Hyundai Accused Of Faking EV Sales Data: Lawsuit

Photo: Andy Kalmowitz / Jalopnik
Photo: Andy Kalmowitz / Jalopnik

Good morning! It’s Tuesday, July 9, 2024, and this is The Morning Shift, your daily roundup of the top automotive headlines from around the world, in one place. Here are the important stories you need to know.

1st Gear: Hyundai’s EV Sales Numbers Could Be Fake

A group of Hyundai dealers is suing the South Korean automaker in Chicago federal court. They are alleging Hyundai intentionally inflated electric vehicle sales numbers and punished dealers who refused to participate in the deception. If this is true...damn. From Reuters:

The lawsuit filed on Friday by Napleton Aurora Imports in Illinois and affiliated franchises, said Hyundai Motor America Corp (HMA) pressured dealers to misuse inventory codes meant for “loaner” vehicles to exaggerate their sales figures.

Dealers that agreed to improperly code the vehicles were rewarded by Hyundai with wholesale and retail price discounts and other incentives, according to the lawsuit.

Hyundai said in a statement on Monday that it does not condone falsifying sales data and had opened an investigation after it was alerted to the allegations.

The company also said it has been pursuing litigation in South Florida to terminate two Napleton-affiliated franchises there tied to a criminal sexual battery allegation.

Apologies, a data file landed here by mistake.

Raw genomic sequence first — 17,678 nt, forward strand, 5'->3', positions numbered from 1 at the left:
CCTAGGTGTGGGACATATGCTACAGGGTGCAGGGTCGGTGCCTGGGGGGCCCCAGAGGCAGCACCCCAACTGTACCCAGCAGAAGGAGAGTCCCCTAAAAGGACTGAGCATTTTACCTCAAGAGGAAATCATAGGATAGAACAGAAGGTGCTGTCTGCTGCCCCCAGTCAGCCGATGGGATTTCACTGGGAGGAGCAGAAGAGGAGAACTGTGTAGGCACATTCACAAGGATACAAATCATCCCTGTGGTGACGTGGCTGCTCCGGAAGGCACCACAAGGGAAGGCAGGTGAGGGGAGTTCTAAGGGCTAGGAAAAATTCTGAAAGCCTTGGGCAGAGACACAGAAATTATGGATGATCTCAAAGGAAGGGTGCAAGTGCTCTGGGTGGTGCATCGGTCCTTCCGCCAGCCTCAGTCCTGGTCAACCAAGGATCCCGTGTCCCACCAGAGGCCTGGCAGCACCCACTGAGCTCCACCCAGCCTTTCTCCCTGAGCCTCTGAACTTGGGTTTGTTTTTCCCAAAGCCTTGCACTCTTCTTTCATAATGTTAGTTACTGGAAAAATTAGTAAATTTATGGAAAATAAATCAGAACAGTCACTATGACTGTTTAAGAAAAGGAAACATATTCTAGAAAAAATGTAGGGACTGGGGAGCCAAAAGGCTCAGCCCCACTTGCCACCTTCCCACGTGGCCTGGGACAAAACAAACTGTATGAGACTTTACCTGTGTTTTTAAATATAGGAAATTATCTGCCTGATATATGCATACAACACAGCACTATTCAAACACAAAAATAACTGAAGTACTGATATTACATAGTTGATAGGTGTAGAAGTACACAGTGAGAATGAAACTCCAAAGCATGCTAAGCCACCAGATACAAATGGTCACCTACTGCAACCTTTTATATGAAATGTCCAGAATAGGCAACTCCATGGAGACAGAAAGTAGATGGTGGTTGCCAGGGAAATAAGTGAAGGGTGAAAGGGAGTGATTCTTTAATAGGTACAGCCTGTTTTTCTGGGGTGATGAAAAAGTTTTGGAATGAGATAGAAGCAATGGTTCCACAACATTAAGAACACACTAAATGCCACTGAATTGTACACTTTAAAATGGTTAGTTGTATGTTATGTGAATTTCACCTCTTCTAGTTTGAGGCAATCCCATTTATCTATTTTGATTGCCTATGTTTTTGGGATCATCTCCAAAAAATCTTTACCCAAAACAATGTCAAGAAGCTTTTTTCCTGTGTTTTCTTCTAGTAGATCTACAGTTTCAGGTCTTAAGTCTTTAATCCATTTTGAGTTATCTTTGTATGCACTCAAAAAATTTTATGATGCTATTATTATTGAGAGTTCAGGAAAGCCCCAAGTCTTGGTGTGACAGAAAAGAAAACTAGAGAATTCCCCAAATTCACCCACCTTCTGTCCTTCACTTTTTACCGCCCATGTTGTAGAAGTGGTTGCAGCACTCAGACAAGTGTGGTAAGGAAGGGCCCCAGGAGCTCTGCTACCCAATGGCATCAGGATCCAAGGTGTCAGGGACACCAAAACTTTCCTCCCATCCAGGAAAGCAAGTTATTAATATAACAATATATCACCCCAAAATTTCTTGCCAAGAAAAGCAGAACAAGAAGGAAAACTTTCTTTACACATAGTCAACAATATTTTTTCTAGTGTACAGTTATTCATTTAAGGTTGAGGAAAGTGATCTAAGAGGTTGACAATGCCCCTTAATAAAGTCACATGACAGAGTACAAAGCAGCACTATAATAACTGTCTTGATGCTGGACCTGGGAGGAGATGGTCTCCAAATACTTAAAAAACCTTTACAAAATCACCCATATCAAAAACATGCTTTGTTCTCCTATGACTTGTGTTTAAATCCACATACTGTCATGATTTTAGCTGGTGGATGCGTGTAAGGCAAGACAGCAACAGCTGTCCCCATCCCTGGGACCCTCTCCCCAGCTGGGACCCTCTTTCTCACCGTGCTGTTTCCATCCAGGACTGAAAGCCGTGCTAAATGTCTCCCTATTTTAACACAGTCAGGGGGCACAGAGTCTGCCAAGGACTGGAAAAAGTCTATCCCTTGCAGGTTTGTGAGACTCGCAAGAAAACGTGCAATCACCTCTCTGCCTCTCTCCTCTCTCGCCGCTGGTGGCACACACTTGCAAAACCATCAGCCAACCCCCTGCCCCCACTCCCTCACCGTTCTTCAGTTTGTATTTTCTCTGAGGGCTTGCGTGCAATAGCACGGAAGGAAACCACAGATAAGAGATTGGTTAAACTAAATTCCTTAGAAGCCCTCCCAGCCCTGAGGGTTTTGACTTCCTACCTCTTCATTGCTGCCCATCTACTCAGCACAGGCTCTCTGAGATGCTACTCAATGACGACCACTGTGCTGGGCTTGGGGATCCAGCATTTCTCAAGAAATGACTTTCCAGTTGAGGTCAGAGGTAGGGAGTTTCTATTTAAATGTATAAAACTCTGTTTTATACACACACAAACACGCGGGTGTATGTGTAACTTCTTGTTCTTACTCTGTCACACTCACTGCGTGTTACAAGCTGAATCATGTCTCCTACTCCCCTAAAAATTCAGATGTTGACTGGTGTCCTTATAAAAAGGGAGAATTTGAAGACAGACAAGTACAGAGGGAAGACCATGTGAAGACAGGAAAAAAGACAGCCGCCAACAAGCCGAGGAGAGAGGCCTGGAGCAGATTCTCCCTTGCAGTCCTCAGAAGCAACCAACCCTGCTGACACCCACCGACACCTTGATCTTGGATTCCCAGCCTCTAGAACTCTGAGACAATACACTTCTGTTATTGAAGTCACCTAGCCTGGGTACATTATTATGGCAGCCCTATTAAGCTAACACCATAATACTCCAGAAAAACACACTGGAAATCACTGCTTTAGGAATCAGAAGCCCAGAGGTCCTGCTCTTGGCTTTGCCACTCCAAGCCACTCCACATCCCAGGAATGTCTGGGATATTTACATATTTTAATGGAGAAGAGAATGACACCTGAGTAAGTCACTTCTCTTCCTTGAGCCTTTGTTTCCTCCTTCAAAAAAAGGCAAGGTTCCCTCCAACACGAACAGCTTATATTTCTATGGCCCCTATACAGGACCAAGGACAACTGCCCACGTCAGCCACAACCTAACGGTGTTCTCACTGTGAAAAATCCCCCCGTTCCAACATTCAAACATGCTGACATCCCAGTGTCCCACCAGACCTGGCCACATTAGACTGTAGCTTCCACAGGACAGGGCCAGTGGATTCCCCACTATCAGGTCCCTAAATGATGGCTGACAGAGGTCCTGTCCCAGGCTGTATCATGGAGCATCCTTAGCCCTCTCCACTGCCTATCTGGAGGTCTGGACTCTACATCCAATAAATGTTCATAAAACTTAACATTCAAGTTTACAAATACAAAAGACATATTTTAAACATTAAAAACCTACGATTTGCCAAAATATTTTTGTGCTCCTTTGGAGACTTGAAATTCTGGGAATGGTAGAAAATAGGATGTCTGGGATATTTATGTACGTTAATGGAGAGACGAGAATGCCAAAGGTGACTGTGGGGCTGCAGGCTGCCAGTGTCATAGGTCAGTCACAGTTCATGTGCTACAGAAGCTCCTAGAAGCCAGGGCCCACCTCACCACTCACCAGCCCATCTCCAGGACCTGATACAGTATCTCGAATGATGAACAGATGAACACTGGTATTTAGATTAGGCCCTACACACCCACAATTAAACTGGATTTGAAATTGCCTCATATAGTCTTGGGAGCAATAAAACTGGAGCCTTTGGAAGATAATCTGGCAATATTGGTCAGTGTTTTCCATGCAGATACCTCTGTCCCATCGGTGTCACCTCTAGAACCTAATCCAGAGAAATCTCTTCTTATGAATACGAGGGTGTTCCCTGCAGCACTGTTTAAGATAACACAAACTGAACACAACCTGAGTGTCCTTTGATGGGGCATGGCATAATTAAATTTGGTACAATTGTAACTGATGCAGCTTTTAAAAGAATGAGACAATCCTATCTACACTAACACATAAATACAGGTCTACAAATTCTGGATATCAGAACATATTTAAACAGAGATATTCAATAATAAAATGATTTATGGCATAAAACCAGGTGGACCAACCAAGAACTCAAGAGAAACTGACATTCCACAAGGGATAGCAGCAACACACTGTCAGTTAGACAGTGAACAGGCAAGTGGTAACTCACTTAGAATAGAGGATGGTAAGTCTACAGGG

The complaint accused Hyundai of fraud and violating the Robinson-Patman Act. For those of you who don’t know (including me), it’s a federal antitrust law that bars sellers from discriminating on the basis of price:

Dealers that “played ball,” according to the lawsuit, would receive extra inventory of faster selling Hyundai models. The lawsuit said the scheme put desirable inventory in the hands of fewer dealers, depriving customers of choice, while helping Hyundai tout rosy sales figures to the public and investors.

It said Hyundai has emphasized its sales-volume growth for electric vehicles, leading the public to believe demand was market driven.

“Instead of organic growth fueled by desirable vehicles and consumer demand, HMA created a multitiered scheme to cause its dealers to report false sales,” the complaint said.

The lawsuit cited statements on a phone call from a Hyundai district sales manager who said “we gotta hit a number for the press and for the Koreans.”